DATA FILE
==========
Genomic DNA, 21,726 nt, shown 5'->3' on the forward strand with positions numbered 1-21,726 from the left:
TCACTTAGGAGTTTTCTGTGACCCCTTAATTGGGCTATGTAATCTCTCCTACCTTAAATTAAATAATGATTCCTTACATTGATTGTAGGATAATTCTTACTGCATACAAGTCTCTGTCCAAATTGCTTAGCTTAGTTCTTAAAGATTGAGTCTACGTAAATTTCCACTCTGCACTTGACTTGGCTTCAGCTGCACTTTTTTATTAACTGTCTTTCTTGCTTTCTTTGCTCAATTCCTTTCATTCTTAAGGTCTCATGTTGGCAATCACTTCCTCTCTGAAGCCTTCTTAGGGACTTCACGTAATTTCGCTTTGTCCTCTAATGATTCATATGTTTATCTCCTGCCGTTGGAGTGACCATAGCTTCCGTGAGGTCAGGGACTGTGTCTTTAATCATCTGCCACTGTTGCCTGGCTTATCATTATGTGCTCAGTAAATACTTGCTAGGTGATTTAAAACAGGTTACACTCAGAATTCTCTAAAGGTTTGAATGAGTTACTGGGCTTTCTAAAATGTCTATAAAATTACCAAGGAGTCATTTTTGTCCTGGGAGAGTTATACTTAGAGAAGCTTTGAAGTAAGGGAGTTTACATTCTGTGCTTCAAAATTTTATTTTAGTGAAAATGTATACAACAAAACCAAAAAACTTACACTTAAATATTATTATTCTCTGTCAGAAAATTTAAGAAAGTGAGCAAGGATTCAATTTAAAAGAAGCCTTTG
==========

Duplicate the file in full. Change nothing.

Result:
Genomic DNA, 21,726 nt, shown 5'->3' on the forward strand with positions numbered 1-21,726 from the left:
TCACTTAGGAGTTTTCTGTGACCCCTTAATTGGGCTATGTAATCTCTCCTACCTTAAATTAAATAATGATTCCTTACATTGATTGTAGGATAATTCTTACTGCATACAAGTCTCTGTCCAAATTGCTTAGCTTAGTTCTTAAAGATTGAGTCTACGTAAATTTCCACTCTGCACTTGACTTGGCTTCAGCTGCACTTTTTTATTAACTGTCTTTCTTGCTTTCTTTGCTCAATTCCTTTCATTCTTAAGGTCTCATGTTGGCAATCACTTCCTCTCTGAAGCCTTCTTAGGGACTTCACGTAATTTCGCTTTGTCCTCTAATGATTCATATGTTTATCTCCTGCCGTTGGAGTGACCATAGCTTCCGTGAGGTCAGGGACTGTGTCTTTAATCATCTGCCACTGTTGCCTGGCTTATCATTATGTGCTCAGTAAATACTTGCTAGGTGATTTAAAACAGGTTACACTCAGAATTCTCTAAAGGTTTGAATGAGTTACTGGGCTTTCTAAAATGTCTATAAAATTACCAAGGAGTCATTTTTGTCCTGGGAGAGTTATACTTAGAGAAGCTTTGAAGTAAGGGAGTTTACATTCTGTGCTTCAAAATTTTATTTTAGTGAAAATGTATACAACAAAACCAAAAAACTTACACTTAAATATTATTATTCTCTGTCAGAAAATTTAAGAAAGTGAGCAAGGATTCAATTTAAAAGAAGCCTTTG